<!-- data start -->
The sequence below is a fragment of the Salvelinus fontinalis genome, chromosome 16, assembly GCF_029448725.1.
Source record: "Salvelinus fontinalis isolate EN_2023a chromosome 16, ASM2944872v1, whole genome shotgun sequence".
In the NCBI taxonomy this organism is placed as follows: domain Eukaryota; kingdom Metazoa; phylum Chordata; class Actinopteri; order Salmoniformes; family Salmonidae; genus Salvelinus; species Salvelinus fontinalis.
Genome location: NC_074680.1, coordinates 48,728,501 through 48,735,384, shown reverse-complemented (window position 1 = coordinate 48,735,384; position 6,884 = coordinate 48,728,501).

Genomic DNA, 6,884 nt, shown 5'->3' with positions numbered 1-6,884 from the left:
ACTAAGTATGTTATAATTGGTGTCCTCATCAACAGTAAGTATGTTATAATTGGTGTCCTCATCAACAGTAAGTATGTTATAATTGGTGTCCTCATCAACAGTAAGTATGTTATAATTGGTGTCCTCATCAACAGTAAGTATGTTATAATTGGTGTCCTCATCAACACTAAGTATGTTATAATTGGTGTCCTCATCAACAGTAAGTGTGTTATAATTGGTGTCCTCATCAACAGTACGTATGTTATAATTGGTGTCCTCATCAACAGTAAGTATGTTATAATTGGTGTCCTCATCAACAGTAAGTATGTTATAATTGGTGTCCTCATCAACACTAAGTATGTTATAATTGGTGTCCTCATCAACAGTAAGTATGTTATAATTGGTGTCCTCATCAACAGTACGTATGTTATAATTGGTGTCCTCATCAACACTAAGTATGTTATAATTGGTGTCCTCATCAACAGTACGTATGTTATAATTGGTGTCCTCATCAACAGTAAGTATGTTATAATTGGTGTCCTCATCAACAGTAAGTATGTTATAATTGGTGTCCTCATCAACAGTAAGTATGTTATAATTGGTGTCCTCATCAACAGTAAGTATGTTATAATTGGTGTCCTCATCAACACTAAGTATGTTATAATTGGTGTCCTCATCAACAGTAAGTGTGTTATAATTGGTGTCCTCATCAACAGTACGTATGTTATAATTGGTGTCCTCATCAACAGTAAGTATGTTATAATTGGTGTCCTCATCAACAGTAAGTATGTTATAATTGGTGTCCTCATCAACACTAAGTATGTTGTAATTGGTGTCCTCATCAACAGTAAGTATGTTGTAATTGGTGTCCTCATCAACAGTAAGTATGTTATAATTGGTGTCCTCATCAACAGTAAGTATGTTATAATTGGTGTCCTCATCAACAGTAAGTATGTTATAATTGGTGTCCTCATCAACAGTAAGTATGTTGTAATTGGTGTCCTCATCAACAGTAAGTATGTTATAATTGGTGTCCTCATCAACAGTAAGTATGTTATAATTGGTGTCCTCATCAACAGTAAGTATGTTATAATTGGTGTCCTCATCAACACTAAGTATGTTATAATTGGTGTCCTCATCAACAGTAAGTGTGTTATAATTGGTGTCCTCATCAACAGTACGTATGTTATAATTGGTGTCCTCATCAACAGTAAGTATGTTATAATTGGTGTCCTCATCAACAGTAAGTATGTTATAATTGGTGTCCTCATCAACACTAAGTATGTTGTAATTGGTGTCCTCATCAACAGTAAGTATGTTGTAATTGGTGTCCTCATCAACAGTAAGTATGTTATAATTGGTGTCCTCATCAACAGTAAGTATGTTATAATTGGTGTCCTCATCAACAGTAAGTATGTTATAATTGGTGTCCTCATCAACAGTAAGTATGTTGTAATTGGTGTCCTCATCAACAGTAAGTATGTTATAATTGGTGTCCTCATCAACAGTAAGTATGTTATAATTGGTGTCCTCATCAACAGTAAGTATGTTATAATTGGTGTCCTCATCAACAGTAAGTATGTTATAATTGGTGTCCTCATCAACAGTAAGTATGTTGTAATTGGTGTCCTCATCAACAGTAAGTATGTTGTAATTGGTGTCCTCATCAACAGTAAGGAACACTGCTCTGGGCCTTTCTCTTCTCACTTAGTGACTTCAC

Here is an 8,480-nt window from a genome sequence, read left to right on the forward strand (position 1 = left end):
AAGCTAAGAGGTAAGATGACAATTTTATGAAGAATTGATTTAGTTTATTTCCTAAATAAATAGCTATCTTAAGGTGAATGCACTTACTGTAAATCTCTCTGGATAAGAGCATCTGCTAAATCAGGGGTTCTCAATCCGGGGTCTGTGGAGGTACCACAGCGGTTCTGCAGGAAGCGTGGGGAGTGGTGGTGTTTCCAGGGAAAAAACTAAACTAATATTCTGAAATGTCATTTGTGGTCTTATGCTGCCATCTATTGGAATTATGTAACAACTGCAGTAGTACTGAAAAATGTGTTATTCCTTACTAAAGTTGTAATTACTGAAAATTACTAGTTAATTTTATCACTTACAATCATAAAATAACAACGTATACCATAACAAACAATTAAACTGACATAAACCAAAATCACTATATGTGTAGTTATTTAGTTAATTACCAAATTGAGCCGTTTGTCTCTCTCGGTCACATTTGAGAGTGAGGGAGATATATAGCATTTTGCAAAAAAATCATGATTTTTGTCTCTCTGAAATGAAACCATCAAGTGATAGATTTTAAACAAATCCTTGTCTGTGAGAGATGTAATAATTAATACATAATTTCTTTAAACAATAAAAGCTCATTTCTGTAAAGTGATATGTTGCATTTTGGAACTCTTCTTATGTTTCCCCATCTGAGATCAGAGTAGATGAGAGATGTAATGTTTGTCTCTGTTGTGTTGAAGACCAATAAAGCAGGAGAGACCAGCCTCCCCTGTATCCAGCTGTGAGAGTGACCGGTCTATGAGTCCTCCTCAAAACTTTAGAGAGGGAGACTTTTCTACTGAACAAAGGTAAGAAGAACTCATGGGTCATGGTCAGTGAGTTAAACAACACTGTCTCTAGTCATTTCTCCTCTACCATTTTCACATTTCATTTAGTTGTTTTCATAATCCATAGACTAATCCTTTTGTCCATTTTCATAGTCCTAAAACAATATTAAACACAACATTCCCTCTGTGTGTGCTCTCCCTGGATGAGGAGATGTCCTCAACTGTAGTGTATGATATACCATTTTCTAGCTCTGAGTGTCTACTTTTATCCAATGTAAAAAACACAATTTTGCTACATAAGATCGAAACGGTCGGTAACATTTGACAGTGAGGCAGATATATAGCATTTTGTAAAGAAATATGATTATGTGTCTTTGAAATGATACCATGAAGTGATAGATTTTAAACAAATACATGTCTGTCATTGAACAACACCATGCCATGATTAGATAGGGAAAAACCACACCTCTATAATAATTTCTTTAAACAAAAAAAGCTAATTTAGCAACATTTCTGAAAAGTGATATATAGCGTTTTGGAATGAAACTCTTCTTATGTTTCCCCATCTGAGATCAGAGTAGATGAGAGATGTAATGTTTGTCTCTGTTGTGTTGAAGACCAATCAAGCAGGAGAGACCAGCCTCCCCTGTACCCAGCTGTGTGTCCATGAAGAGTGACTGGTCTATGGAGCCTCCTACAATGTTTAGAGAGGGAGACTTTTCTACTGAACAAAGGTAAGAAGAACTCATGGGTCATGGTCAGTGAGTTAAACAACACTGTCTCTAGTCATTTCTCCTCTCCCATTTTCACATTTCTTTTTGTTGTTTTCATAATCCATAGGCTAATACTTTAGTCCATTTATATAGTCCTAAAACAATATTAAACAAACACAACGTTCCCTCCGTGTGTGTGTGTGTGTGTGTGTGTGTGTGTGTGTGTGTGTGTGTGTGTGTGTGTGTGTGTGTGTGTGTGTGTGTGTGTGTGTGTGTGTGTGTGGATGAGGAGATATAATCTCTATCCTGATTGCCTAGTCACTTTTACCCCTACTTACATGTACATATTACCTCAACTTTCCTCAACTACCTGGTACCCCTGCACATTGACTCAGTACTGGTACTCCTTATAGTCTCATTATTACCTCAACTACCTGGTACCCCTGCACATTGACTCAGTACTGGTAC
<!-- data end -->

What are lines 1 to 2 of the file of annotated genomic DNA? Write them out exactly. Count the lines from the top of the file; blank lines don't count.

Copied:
The sequence below is a fragment of the Salvelinus fontinalis genome, chromosome 16, assembly GCF_029448725.1.
Source record: "Salvelinus fontinalis isolate EN_2023a chromosome 16, ASM2944872v1, whole genome shotgun sequence".